Dear Colleagues,

Many of you have already seen today’s news that all campuses in the Washington State University system will transition from face-to-face classes, testing, and advising, to distance delivery beginning on Monday, March 23, following WSU’s Spring Break.

In preparation for this transition, I have mobilized our Voiland College Leadership Team to help troubleshoot and coordinate solutions to the challenges this change brings, and I encourage you to bring any ideas, questions, or concerns you may have to your unit leaders or myself.

We are also reaching out to our colleagues at other universities to learn from their experience with online teaching transition. Our colleagues at Stanford and the University of Washington offer these tips for online course instruction during COVID-19:

Assess Your Ability: Use the next 10 days to assess and prepare to teach online. If you haven’t already, please visit WSU’s online teaching toolkit for extended distance delivery and complete a readiness assessment.

Stanford University offers this excellent online resource on how to prepare for online teaching as well.

Maintain Class Schedules: To the extent that it is possible, it is WSU’s expectation that online classes will be held at their normally scheduled times. Our colleagues at other universities found that maintaining a regular schedule has several benefits for students, staff, and faculty.

Get Panopto AND Zoom Training: Staff, TAs, and faculty can benefit immensely from training. Panopto is great for asynchronous teaching, but Zoom also has great features that allow you to communicate synchronously with your students. Staff, TAs, and faculty can benefit immensely from this training.

WSU is offering daily Panopto trainings for faculty and staff this week. You can learn to create a Panopto recording and upload it to your Blackboard course space, embed a YouTube video and add a quiz to your Panopto video.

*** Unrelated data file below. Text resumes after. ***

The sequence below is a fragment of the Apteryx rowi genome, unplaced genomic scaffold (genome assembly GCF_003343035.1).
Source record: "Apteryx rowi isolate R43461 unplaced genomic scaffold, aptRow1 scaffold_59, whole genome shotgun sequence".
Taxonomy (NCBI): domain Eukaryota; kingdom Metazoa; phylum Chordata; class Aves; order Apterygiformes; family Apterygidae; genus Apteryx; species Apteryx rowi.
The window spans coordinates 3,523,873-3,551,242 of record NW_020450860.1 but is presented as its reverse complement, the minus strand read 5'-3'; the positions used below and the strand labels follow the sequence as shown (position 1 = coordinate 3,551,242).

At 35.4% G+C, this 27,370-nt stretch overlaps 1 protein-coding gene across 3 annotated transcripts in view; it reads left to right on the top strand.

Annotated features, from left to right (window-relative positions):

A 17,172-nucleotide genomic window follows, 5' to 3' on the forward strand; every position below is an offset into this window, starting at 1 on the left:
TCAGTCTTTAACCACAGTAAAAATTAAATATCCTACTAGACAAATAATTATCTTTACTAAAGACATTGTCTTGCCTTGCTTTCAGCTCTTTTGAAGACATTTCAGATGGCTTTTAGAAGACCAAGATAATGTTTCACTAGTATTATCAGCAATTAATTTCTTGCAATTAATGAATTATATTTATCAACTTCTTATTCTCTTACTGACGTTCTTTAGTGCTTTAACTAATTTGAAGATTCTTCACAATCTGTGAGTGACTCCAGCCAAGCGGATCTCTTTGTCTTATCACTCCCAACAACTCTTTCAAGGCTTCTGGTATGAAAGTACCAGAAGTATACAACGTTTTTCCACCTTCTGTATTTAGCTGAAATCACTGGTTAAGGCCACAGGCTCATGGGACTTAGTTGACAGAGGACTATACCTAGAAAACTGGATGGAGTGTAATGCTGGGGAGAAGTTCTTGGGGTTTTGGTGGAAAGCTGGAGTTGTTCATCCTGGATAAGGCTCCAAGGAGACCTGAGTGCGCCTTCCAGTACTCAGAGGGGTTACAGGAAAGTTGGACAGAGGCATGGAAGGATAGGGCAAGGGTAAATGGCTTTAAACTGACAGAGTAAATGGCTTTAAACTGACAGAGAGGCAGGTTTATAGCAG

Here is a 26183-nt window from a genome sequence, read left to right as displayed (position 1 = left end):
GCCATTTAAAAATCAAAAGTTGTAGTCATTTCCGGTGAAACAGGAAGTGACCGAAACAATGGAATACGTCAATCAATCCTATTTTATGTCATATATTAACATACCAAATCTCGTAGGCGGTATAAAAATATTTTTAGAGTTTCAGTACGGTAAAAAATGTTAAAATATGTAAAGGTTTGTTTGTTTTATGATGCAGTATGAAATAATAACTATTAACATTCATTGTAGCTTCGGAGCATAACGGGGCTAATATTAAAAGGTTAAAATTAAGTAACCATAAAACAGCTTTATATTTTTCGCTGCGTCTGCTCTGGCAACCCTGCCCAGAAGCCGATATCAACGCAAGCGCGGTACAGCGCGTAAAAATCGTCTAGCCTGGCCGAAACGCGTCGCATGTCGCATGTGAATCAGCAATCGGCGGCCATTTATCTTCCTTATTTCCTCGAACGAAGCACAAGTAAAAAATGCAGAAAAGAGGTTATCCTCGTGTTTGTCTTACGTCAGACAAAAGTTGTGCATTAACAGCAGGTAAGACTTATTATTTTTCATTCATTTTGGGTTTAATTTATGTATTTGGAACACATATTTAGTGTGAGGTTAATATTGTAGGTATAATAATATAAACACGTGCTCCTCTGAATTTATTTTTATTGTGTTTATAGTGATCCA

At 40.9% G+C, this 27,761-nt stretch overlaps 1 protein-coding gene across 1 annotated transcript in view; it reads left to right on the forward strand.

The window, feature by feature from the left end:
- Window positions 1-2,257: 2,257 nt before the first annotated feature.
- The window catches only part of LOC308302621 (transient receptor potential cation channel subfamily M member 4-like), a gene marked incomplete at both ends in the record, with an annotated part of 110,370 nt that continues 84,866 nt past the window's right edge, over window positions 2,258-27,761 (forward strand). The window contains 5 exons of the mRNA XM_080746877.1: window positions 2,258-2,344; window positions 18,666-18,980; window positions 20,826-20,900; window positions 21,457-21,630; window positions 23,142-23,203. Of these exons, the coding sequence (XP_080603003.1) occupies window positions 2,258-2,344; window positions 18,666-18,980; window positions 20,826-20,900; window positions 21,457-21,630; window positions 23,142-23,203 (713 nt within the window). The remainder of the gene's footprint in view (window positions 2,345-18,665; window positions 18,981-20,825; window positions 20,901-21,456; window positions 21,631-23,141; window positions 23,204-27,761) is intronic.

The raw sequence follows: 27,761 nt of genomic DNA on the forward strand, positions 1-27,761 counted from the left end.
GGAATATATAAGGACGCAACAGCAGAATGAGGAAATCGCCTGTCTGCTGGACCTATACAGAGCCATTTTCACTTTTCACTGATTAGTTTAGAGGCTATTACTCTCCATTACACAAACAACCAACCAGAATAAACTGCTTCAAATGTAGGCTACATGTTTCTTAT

Contact our IT staff who are available to assist you in-person and remotely with your technical needs, including Zoom sessions.

Train your TAs – Preparing teaching assistants will be critical for moving instruction online, assisting students during virtual office hours, or in the event you cannot teach a class.  Zoom has really great tools for managing virtual classroom issues (there is a button you can click to raise your hand, how to mute all microphones, etc.) which are easy to learn.

Prepare for students who may not have access to tablets, phones or computers. Faculty who have not already done so should conduct a poll of their students to assess how many will need technology or broadband support to enable their learning. Please complete this today and send to your school/department chair.

Develop a plan for virtual advising of students. Whether it be office hours or academic advising, your students will appreciate it.

Develop a plan to sustain your staff, faculty and graduate students. People are going to feel isolated and they are already on edge. Slack and other online apps provide a great way to bond with your team.

Remember, you are not alone. There are many, many issues we will need to solve in order to continue provide the quality education our students expect from us, but I have confidence that by working together, we will succeed.

Continue to look for updates and FAQs on WSU’s response efforts at WSU’s COVID-19 website on a regular basis, and you can always send your questions to WSU’s dedicated COVID-19 email


Dean Mary Rezac's signature
Mary Rezac (she/her/hers)
Dean, Voiland College of Engineering and Architecture
Washington State University
Phone: 509-335-5593
Twitter: @VCEA_Dean